The Dismantled Sun is comprised of sculptures, installations and works on paper. In preparing this exhibition, Robleto has continued investigating his themes of choice: music, science and the notions of absence, death and resurrection. In ‘The Dismantled Sun', Dario Robleto has taken a particular interest in the connection between that feeling of wonderment and the pleasure that comes with the discovery of the beauties of nature, and the pleasure that results from music and the typical behaviour of fans and their devotion to a singer or band.
The main component of ‘The Dismantled Sun’, the piece which gives its name to the exhibition, is a small wooden box containing a collection of cyanotypes representing historical drawings of solar eclipses by different astronomers. The small box in ‘The Moon Won’t Let You Down’ contains Van Dyke prints of ‘super moon’ photos (where the new or full Moon coincides with the satellite’s orbit bringing it the closest to the Earth). In the early days of photography, represented here by the artist’s use of these two early printing processes, cyanotypes and Van Dyke, one of the greatest challenges facing those who took a passionate interest in the sciences was to capture the light of the celestial bodies: the Sun, the Moon and the stars... For Dario Robleto, this quest is the metaphor of a more up-to-date difficulty - the music buff’s desire to capture something real and authentic in our increasingly digital world, as digital is pervaded with a feeling of distance. The only real way a fan can grasp a moment of reality is during a concert. In ‘Untitled (Shadows Evade The Sun)’, the artist uses a collection of photos taken by fans during different concerts. All that can be seen however are the stage lights; the actual artist is nowhere to be seen. These amateur photographers probably missed their shot because they were jostled by a movement in the crowd. Instead of the photo of a star, they only managed to photograph the star’s absence and yet, they unintentionally captured something just as meaningful: the light illuminating the singer. What a strange coincidence that ‘star’ is exactly the word we use to describe these celebrities!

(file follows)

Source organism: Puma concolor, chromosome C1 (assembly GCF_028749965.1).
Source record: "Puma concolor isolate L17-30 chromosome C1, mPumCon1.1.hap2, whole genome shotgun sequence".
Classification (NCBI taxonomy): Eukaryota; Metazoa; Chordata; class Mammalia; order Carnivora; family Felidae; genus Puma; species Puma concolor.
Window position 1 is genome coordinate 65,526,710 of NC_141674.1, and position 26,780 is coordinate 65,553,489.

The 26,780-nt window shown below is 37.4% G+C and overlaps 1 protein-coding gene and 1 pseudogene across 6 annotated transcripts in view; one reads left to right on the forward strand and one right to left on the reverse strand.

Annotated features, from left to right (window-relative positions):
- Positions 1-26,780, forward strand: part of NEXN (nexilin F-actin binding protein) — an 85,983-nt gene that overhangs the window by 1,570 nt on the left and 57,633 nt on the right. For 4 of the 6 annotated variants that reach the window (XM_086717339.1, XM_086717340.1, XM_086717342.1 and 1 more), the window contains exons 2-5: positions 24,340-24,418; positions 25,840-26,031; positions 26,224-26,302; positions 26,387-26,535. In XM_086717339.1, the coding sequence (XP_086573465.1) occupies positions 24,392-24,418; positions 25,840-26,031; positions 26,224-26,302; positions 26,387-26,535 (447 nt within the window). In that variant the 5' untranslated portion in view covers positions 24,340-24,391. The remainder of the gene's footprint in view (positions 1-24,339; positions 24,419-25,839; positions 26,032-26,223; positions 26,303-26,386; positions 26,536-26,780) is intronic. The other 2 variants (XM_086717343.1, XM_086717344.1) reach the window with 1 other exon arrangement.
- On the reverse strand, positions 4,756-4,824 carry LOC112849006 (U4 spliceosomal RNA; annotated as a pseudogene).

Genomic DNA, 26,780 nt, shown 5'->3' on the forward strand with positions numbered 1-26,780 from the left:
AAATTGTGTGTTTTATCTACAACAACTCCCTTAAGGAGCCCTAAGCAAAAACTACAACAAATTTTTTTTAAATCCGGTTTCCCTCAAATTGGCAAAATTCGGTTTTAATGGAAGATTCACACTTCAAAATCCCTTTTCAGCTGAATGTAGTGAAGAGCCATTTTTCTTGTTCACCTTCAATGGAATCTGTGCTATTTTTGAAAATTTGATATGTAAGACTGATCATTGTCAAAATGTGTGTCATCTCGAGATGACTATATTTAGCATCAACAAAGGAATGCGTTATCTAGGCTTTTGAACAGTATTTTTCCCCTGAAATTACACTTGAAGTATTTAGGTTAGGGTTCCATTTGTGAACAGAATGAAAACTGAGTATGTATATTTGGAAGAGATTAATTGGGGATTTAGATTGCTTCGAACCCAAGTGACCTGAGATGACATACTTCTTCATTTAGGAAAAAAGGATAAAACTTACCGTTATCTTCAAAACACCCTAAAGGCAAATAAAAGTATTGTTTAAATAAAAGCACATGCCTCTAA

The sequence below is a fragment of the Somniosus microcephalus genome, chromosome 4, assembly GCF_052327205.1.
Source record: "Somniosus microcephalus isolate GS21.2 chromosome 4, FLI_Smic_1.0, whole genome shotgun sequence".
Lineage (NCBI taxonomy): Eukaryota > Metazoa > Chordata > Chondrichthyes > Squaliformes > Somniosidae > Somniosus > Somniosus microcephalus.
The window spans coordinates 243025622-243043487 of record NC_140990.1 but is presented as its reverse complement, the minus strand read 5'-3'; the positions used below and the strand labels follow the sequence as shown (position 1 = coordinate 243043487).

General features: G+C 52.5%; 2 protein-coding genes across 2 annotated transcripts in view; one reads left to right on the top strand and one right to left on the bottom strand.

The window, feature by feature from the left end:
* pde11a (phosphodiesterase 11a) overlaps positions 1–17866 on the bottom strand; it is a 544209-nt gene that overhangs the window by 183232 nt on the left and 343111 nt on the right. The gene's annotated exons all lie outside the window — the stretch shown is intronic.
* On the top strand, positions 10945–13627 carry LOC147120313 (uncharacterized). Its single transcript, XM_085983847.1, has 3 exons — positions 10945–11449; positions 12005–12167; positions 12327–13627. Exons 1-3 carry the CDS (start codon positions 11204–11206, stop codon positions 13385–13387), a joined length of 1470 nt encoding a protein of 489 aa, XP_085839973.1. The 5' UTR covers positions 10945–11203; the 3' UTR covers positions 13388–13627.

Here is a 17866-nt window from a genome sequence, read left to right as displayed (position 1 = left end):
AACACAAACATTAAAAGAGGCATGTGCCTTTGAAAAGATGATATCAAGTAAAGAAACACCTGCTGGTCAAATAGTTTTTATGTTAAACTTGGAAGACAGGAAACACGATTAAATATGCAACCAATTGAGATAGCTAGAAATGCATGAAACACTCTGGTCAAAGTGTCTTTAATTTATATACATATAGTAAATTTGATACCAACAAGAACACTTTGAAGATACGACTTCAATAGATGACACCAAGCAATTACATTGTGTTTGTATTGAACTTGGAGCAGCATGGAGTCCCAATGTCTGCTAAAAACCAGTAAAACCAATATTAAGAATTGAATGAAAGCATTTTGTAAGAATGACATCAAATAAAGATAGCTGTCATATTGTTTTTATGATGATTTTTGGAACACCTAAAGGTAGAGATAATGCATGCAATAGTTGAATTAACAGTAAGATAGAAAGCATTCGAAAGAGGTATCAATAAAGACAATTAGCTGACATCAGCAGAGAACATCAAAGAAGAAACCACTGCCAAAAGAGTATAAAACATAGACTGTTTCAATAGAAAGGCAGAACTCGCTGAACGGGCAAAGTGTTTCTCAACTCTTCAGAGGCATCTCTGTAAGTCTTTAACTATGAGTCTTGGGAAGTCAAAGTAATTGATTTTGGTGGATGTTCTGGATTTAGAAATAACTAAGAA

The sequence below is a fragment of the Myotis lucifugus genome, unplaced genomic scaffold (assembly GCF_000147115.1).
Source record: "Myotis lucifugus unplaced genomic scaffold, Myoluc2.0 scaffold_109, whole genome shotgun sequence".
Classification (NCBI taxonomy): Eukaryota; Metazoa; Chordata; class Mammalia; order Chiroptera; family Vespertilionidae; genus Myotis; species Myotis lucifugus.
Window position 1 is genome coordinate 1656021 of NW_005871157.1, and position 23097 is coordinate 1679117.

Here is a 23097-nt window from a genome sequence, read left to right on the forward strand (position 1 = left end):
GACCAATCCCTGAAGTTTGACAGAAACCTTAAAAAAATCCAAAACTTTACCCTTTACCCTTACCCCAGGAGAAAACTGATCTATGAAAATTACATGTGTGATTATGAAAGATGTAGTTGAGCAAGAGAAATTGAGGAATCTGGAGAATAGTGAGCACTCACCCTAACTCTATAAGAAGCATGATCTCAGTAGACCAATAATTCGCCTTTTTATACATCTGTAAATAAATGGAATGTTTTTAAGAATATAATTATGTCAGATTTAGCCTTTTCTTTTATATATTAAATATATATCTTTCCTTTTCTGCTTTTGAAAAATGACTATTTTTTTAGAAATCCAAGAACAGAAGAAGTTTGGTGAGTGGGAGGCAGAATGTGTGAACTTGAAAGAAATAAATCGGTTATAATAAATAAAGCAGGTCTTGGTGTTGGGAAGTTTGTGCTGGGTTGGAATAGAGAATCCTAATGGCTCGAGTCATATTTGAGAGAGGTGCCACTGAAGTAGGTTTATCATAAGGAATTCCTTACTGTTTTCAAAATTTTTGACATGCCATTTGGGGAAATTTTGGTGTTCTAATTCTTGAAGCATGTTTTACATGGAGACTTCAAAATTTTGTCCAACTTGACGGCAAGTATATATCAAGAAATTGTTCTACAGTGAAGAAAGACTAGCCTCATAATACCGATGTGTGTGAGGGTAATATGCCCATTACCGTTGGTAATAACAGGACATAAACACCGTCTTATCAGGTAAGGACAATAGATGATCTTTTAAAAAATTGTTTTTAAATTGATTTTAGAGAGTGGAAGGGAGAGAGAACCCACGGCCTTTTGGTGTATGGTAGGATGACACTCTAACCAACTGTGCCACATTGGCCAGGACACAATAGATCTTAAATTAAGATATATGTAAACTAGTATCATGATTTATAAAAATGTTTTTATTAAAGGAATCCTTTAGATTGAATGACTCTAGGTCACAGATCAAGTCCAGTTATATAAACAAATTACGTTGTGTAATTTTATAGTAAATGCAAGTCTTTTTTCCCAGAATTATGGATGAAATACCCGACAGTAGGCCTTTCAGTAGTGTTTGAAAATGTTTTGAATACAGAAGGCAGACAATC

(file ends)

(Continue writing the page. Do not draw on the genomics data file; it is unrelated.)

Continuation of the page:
The very existence of these photos leads us to consider another issue evoked by Dario Robleto in his work. Is it not more and more difficult to find such images? Today we tend to sort through our photos before they are printed and not after as was previously the case. ‘Accidents’ are almost systematically deleted. This observation about our digital society is even more pertinent in the realm of music where the analogical/digital opposition is a recurrent debate. If Dario Robleto doesn’t take position, he nevertheless portrays vinyl records and tapes as things of the past, things that have been forgotten or are long dead and transformed into something else. In ‘The Half-Life of Light’, the artist has pulled out and stretched the tape from audio cassettes of the first and last recordings by various musicians, then given it the form of feathers: one feather for the first recording and one for the last, summing up an entire artistic life in two feathers. These musical supports of the past provide material for numerous other works in the exhibition: in ‘Lyrics Search for The Sun (Study For)’, a fragment of a Beatles record, corresponding to the track ‘Here Comes The Sun’, metamorphoses into a butterfly’s antennae; in ‘Things Placed in The Sea, Become The Sea (Study For)’, old vinyl records are crushed into powder and melted, before being used to fill the body of a sea urchin. Associated with nature, and particularly Man’s former discoveries (the seabed, entomology etc), our musical heritage evolves and comes back to life as a new hybrid life form.
And yet for Dario Robleto, it would be too easy to reduce nature to its sole capacity of assimilation. The artist compares nature in general, and the Sun in particular to the creative process and without a doubt, the most meaningful example is ‘The Sun Makes Him Sing Again’. The accompanying caption, as is usual with Dario Robleto, says it all: a three-part cyanotype with sunlight and ghost images of the original handwritten lyrics of an unreleased Michael Jackson song. Using the cyanotype printing technique combined with sunlight has a symbolical role here: it breathes a breath of life into these unknown lyrics by a dead singer, highlighting ‘what might have been’. The question is therefore legitimate: what if Sun Ra (the musician that Dario Robleto evokes in ‘Shadows Evade The Sun’) was right and ‘Space Is The Place’*?
*The title of a 1972 album and song by Sun Ra.